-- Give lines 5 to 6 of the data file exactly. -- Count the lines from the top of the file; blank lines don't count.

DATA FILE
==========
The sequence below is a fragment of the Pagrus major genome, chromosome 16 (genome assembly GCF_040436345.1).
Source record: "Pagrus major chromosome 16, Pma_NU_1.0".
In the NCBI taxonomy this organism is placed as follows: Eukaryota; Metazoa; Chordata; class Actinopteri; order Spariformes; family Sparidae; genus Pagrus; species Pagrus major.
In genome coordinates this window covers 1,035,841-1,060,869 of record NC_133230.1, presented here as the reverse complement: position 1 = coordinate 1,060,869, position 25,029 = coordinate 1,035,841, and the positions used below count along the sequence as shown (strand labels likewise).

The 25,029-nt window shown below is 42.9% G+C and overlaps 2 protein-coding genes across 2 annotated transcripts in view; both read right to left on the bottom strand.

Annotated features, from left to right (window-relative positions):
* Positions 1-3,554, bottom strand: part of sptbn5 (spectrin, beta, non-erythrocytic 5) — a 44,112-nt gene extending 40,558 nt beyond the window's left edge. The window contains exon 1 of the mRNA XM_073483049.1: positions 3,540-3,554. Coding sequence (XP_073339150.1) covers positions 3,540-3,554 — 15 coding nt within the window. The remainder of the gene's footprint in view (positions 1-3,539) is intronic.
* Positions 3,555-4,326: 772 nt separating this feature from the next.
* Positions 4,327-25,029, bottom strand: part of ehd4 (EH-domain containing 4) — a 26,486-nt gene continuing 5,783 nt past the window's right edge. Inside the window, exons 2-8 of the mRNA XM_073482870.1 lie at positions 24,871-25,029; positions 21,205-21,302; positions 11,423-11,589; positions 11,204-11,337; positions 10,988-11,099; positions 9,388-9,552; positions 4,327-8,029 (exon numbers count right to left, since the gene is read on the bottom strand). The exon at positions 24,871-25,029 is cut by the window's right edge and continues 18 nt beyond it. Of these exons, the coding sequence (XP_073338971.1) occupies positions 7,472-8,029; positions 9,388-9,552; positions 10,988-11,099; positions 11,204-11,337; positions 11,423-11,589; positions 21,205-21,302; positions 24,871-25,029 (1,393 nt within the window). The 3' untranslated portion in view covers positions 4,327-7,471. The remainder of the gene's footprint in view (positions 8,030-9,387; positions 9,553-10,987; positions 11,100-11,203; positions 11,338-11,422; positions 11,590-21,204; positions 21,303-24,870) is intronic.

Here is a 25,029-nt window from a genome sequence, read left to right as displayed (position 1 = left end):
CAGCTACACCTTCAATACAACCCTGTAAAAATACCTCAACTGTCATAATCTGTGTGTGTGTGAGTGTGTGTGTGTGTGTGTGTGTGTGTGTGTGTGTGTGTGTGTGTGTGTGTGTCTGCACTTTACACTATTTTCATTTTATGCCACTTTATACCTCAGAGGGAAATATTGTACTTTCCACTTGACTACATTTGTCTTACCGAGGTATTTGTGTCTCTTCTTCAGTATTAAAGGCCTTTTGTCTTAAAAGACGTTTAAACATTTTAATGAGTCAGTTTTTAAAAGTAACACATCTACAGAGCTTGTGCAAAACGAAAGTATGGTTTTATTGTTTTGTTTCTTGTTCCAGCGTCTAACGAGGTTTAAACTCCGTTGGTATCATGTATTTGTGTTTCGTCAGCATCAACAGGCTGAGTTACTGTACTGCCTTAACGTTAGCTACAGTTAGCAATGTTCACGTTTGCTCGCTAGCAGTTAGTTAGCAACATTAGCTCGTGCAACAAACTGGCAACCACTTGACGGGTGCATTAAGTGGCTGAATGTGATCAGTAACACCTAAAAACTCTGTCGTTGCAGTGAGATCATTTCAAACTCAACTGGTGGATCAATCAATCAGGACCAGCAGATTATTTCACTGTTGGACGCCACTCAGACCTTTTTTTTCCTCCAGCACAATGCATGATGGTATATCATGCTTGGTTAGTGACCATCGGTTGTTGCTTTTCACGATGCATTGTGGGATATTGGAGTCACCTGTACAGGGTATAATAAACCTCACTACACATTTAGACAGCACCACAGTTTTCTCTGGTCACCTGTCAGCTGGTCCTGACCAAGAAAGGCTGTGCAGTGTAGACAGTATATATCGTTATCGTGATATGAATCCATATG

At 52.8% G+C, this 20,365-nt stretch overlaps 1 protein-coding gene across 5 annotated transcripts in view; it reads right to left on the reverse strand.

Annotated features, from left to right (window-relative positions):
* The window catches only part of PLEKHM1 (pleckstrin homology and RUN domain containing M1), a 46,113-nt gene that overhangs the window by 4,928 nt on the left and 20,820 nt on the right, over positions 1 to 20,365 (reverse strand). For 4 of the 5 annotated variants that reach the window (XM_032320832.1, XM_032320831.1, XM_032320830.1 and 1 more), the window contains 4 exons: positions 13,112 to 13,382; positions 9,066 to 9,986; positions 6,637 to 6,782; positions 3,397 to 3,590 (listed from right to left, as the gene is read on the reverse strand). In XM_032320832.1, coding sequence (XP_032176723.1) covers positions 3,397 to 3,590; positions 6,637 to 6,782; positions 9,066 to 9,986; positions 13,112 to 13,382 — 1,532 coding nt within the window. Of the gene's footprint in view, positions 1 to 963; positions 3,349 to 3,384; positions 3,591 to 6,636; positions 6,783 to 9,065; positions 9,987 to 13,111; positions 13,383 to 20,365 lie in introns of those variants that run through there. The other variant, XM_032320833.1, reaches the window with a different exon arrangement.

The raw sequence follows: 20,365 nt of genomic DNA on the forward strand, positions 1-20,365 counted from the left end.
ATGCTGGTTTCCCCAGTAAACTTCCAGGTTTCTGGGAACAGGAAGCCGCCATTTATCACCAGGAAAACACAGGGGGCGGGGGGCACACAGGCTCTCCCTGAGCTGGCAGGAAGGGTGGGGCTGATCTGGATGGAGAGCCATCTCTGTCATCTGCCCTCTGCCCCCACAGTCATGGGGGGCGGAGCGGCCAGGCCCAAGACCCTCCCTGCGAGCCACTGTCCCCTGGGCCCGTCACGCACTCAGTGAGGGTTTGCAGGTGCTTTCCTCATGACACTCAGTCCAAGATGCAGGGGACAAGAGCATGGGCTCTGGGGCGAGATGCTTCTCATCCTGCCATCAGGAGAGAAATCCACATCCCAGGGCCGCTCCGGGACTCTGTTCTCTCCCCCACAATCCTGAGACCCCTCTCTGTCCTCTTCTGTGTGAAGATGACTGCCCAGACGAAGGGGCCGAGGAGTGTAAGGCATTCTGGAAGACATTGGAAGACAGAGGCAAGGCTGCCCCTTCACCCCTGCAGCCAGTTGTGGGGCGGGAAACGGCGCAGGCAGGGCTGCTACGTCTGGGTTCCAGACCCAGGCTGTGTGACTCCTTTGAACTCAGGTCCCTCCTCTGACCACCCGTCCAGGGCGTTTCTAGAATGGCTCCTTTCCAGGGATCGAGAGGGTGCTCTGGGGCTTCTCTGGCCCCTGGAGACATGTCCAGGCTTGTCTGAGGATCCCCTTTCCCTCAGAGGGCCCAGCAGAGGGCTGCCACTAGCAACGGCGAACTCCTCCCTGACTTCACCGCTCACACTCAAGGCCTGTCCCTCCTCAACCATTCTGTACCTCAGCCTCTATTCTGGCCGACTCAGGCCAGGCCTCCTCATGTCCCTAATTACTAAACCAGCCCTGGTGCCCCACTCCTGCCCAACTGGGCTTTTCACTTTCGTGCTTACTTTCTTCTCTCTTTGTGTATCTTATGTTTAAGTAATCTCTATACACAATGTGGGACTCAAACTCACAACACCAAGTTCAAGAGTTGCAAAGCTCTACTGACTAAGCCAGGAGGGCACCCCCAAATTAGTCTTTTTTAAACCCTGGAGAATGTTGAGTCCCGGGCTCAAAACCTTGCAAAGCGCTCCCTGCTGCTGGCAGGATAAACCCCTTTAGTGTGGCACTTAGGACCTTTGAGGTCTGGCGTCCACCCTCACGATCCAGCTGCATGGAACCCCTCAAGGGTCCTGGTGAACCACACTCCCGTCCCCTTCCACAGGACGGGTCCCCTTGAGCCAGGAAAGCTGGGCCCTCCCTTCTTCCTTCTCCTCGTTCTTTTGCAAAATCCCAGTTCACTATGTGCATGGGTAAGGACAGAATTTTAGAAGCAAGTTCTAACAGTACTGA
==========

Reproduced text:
The 25,029-nt window shown below is 42.9% G+C and overlaps 2 protein-coding genes across 2 annotated transcripts in view; both read right to left on the bottom strand.

Annotated features, from left to right (window-relative positions):